HALIFAX, N.S. - The Nova Scotia Liberals are promising to create a
new statutory holiday if they win the election on June 9, reviving a
proposal the party has been pushing for the past four years.
Liberal Leader Stephen McNeil, campaigning Friday in downtown Halifax,
said he would make the third Monday in February a statutory holiday for
most Nova Scotians.
"This will be a day for Nova Scotians to celebrate time spent
with friends and family and to enjoy living in Nova Scotia," he told a
news conference at the Maritime Museum of the Atlantic.
"This day off is recognition that we all need help building that healthy balance between work and family."
With only five mandatory holidays a year - New Year's Day, Good
Friday, Canada Day, Labour Day and Christmas - Nova Scotia has the
least number of statutory, provincial holidays in Canada.
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The Liberal caucus has introduced legislation three times to
make the long weekend in February a reality, but Conservative Premier
Rodney MacDonald has rejected the idea, saying the Liberals have not
considered the impact on business.
McNeil said he doesn't buy that argument.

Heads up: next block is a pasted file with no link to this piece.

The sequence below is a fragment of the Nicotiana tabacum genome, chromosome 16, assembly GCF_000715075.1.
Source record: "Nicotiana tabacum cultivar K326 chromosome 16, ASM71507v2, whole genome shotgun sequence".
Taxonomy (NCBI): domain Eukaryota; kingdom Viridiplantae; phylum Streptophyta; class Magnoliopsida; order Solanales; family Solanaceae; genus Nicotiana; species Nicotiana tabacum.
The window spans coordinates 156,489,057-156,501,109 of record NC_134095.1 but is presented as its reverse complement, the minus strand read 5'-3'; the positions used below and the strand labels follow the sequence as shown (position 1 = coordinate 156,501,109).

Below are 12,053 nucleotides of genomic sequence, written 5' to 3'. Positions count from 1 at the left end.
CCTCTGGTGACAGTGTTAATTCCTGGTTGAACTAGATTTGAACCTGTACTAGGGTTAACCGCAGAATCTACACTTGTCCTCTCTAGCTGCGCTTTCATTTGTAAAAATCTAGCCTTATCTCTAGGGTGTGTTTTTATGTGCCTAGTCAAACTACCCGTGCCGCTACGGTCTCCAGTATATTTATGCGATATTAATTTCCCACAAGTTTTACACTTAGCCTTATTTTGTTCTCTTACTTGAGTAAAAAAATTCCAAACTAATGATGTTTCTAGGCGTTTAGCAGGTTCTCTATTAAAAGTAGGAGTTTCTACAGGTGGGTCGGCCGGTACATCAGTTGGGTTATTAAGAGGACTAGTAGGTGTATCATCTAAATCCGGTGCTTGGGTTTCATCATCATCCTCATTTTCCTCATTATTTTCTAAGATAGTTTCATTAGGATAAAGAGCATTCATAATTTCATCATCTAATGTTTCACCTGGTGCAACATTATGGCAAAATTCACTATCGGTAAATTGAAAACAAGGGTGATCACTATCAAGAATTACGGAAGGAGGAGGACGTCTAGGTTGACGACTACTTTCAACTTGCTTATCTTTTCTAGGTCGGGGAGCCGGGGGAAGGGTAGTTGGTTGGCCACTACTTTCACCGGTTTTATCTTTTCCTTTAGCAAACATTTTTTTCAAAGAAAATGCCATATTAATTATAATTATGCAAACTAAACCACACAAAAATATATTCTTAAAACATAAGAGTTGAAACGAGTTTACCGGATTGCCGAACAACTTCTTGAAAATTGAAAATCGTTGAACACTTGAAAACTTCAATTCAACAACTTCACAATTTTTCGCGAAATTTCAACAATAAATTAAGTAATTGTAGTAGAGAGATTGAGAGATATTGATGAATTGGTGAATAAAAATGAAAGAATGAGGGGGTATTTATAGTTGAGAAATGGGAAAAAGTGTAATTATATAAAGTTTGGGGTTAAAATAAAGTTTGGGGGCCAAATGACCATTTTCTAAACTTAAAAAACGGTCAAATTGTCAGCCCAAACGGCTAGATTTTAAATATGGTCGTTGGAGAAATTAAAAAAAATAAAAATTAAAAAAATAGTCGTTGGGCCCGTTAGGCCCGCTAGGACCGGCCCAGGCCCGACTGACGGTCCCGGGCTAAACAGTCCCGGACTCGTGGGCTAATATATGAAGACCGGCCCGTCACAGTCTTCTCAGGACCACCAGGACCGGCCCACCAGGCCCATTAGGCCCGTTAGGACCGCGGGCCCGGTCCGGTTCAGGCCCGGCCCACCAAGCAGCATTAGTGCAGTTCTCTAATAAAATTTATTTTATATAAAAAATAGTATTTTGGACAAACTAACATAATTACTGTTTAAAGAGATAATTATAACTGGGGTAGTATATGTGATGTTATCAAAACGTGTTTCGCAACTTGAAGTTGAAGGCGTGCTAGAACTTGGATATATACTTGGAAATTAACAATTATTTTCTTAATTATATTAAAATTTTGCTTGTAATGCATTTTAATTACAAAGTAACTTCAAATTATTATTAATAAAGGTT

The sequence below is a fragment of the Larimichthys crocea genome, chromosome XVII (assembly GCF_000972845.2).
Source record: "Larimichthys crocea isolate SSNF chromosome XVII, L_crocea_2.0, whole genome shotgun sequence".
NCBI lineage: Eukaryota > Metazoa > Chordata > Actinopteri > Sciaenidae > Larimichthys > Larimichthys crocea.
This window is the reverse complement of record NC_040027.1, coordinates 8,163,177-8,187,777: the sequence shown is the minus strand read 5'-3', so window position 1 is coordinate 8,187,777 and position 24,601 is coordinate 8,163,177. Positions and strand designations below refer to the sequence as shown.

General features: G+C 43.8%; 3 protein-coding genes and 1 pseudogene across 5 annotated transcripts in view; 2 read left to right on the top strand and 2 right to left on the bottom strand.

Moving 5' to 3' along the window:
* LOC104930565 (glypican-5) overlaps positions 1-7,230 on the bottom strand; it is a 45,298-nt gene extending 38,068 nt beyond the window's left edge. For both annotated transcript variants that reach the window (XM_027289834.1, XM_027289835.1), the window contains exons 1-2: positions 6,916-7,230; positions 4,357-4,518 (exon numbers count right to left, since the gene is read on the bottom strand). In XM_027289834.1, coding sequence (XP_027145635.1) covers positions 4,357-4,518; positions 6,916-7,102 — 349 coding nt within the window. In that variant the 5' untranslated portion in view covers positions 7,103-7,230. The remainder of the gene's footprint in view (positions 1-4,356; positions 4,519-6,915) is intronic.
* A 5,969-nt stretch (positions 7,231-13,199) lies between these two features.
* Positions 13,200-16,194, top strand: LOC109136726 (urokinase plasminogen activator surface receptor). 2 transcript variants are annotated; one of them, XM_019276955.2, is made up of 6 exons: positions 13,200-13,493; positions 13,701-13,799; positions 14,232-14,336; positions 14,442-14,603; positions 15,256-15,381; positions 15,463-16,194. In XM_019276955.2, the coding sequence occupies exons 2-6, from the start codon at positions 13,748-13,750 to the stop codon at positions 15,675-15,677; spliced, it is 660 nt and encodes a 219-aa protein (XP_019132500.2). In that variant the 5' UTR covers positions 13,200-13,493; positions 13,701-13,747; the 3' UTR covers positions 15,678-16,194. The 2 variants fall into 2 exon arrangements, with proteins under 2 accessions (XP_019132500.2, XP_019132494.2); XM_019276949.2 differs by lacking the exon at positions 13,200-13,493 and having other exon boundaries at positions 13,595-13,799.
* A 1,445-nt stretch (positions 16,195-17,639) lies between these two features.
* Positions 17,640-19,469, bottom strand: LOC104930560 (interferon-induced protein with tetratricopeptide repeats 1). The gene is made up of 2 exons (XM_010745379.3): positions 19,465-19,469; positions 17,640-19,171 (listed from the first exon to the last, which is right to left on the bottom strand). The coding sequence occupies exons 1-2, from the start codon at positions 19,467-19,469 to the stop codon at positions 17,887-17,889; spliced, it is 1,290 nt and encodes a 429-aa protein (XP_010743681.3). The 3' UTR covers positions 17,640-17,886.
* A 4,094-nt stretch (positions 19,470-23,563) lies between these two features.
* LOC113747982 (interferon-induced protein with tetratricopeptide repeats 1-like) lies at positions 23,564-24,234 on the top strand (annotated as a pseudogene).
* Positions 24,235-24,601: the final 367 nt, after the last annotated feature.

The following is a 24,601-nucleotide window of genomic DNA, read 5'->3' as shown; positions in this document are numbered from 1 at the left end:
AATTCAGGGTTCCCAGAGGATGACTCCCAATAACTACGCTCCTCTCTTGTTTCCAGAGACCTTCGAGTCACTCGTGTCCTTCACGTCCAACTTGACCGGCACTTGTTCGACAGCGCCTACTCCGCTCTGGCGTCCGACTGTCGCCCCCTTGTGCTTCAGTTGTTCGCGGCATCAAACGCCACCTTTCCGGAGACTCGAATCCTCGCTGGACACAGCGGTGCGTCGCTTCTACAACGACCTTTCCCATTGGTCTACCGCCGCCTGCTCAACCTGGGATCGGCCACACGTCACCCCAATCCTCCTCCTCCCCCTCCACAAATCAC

"The small business people I have talked to across this province say this holiday has not been a major issue for them," he said.
McNeil said the lost business revenue would be offset by other
Liberal measures that would stimulate business activity, including a
proposed cut to the small business tax and a new program offering
The Liberal member of the legislature behind the bill, Diana
Whalen, has said the new holiday could be named after Joseph Howe, the
18th century journalist and former premier credited with securing
freedom of the press in the former colony.
McNeil said he favours "Family Day," but he said the party
would ask students from across the province for suggestions on a new
name if the Liberals are elected to govern.
The holiday is currently offered by five provinces: Alberta,
Saskatchewan, Manitoba, Ontario, and Prince Edward Island. The date
also coincides with Presidents Day in the United States.
Most provinces offer between seven and nine holidays under
provincial legislation. Workers in industries governed by federal
jurisdiction, including Crown corporations, transportation and
telecommunications firms, have their own list of nine holidays.